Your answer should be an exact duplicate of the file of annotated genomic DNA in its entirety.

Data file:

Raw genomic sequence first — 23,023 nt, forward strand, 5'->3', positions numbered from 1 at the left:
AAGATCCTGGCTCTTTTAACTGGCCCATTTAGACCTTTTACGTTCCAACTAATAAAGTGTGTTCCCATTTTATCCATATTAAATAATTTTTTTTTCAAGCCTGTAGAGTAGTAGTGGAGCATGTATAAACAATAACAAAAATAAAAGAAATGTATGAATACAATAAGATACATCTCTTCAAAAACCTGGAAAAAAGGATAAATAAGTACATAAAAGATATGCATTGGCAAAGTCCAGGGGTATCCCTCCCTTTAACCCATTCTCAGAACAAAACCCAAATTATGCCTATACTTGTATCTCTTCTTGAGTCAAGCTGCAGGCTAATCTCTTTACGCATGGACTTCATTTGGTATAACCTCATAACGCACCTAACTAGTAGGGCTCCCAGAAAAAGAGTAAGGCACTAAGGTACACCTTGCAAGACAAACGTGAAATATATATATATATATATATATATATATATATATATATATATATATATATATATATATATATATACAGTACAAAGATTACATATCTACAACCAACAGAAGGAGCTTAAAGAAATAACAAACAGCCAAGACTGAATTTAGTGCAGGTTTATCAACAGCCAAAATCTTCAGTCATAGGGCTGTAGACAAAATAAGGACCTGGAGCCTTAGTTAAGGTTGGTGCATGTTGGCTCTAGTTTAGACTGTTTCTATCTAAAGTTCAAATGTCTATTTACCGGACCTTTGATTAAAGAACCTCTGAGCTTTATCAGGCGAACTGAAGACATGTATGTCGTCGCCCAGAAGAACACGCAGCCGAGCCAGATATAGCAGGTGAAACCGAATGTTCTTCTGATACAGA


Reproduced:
Raw genomic sequence first — 23,023 nt, forward strand, 5'->3', positions numbered from 1 at the left:
AAGATCCTGGCTCTTTTAACTGGCCCATTTAGACCTTTTACGTTCCAACTAATAAAGTGTGTTCCCATTTTATCCATATTAAATAATTTTTTTTTCAAGCCTGTAGAGTAGTAGTGGAGCATGTATAAACAATAACAAAAATAAAAGAAATGTATGAATACAATAAGATACATCTCTTCAAAAACCTGGAAAAAAGGATAAATAAGTACATAAAAGATATGCATTGGCAAAGTCCAGGGGTATCCCTCCCTTTAACCCATTCTCAGAACAAAACCCAAATTATGCCTATACTTGTATCTCTTCTTGAGTCAAGCTGCAGGCTAATCTCTTTACGCATGGACTTCATTTGGTATAACCTCATAACGCACCTAACTAGTAGGGCTCCCAGAAAAAGAGTAAGGCACTAAGGTACACCTTGCAAGACAAACGTGAAATATATATATATATATATATATATATATATATATATATATATATATATATATATATATATATATACAGTACAAAGATTACATATCTACAACCAACAGAAGGAGCTTAAAGAAATAACAAACAGCCAAGACTGAATTTAGTGCAGGTTTATCAACAGCCAAAATCTTCAGTCATAGGGCTGTAGACAAAATAAGGACCTGGAGCCTTAGTTAAGGTTGGTGCATGTTGGCTCTAGTTTAGACTGTTTCTATCTAAAGTTCAAATGTCTATTTACCGGACCTTTGATTAAAGAACCTCTGAGCTTTATCAGGCGAACTGAAGACATGTATGTCGTCGCCCAGAAGAACACGCAGCCGAGCCAGATATAGCAGGTGAAACCGAATGTTCTTCTGATACAGA